Cozying Up to Obscurity
by Jessica Scheuermann
Over the years, several students at the small Bible college where I teach have told me that they want to work for a megachurch or the local non-profit ministry that hosts large teen conventions all over the country. They want to speak, teach, or lead in these large venue opportunities, with an audience that numbers in the hundreds or thousands.
In my more generous moments, I think these students are motivated by a sense of gratitude. They want to be involved in the same kind of ministry that made a high impact on them. But in my more cynical moments, I wonder if they are motivated by the chance for notoriety, for the celebrity that can come along with a high-profile position.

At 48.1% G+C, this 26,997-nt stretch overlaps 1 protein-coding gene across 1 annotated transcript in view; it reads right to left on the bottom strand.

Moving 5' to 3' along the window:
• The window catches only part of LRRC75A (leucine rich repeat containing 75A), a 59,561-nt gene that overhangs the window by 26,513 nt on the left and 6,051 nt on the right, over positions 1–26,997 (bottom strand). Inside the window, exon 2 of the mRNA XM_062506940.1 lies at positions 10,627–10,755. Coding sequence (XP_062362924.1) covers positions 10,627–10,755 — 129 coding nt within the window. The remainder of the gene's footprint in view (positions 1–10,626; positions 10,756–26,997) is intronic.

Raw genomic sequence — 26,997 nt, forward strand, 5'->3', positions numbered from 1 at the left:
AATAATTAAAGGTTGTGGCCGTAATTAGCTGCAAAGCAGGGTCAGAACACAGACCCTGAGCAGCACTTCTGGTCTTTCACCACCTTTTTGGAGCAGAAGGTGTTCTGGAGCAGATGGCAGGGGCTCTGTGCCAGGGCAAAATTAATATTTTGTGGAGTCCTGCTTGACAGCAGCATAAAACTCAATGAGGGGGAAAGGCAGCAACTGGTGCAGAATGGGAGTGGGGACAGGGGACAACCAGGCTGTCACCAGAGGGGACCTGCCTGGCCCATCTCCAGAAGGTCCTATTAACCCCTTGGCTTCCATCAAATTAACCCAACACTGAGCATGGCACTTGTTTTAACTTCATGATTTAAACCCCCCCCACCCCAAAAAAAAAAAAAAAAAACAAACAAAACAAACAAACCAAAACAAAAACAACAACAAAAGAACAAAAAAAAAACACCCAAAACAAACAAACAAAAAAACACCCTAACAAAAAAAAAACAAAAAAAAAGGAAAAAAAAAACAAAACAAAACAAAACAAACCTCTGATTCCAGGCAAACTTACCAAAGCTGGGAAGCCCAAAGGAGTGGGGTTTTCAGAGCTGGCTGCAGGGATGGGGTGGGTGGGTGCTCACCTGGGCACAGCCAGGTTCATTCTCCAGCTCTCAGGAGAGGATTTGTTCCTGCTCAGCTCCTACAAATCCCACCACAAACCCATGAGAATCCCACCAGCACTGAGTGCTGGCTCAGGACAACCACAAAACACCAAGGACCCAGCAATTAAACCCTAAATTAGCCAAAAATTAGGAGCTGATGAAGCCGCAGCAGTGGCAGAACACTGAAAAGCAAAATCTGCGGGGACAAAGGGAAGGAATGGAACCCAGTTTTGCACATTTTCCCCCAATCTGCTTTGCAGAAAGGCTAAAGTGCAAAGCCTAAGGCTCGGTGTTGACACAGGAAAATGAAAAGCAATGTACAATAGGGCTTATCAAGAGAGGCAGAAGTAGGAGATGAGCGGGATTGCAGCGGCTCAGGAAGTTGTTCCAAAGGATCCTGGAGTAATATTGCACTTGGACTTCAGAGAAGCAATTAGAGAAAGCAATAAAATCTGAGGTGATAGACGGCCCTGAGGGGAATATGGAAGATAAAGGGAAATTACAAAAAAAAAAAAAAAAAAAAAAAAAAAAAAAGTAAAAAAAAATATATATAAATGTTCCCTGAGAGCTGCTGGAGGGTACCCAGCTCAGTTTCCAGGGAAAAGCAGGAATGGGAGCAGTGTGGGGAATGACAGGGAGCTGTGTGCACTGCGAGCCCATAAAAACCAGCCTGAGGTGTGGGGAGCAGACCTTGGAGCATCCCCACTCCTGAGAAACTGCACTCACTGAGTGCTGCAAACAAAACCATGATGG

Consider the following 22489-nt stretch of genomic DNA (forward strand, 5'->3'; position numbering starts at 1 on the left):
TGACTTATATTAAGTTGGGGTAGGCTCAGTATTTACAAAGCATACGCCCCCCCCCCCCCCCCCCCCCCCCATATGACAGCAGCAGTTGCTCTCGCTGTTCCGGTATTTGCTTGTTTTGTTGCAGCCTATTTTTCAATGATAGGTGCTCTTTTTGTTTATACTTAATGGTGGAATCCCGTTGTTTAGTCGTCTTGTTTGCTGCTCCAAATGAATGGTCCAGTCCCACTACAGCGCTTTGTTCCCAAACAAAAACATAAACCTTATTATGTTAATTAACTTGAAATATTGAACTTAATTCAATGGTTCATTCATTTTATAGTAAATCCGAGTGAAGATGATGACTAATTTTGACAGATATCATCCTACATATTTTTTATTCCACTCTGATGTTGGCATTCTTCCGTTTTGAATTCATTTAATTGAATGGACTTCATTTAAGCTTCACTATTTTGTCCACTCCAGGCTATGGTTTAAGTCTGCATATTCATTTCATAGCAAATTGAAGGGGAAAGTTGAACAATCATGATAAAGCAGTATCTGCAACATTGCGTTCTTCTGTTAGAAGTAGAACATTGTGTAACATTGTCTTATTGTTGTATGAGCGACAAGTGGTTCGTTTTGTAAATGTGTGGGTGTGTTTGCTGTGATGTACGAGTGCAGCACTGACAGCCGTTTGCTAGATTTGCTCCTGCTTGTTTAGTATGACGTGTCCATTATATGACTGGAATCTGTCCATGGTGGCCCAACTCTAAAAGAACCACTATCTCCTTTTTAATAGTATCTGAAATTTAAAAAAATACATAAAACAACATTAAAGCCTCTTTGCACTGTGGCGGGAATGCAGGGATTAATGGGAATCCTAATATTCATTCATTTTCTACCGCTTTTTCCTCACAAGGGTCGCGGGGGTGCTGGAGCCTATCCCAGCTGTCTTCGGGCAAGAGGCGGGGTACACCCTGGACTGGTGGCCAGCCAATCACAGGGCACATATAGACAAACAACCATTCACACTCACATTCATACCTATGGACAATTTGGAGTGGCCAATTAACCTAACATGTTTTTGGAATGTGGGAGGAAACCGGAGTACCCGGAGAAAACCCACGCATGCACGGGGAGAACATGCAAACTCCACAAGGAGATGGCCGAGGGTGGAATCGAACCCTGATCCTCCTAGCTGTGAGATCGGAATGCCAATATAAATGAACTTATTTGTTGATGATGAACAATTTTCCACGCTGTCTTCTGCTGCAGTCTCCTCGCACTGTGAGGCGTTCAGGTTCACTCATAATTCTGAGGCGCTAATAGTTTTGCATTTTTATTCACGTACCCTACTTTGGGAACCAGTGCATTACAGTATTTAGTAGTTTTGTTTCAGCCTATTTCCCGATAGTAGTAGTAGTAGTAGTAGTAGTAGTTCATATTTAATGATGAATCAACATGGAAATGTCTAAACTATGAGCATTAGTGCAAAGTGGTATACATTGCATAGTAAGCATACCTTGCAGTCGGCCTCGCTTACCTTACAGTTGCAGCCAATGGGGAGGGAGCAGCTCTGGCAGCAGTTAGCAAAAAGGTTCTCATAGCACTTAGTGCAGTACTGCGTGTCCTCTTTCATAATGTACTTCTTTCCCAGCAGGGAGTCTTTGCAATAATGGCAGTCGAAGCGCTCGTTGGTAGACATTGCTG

I don’t have a chip on my shoulder against large, successful ministries, and I don’t mean to sound overly critical.
It worries me that students desire this kind of up-front position, with all its demands and temptations, without having ever served in any capacity at all. It worries me that their dreams are so specific that they aren’t really open to God’s Spirit leading them in a new or different direction. But it worries me that my students and the rest of us may be running away from the practice of obscurity that is grounded in Scripture and the lives of many godly men and women who have come before us.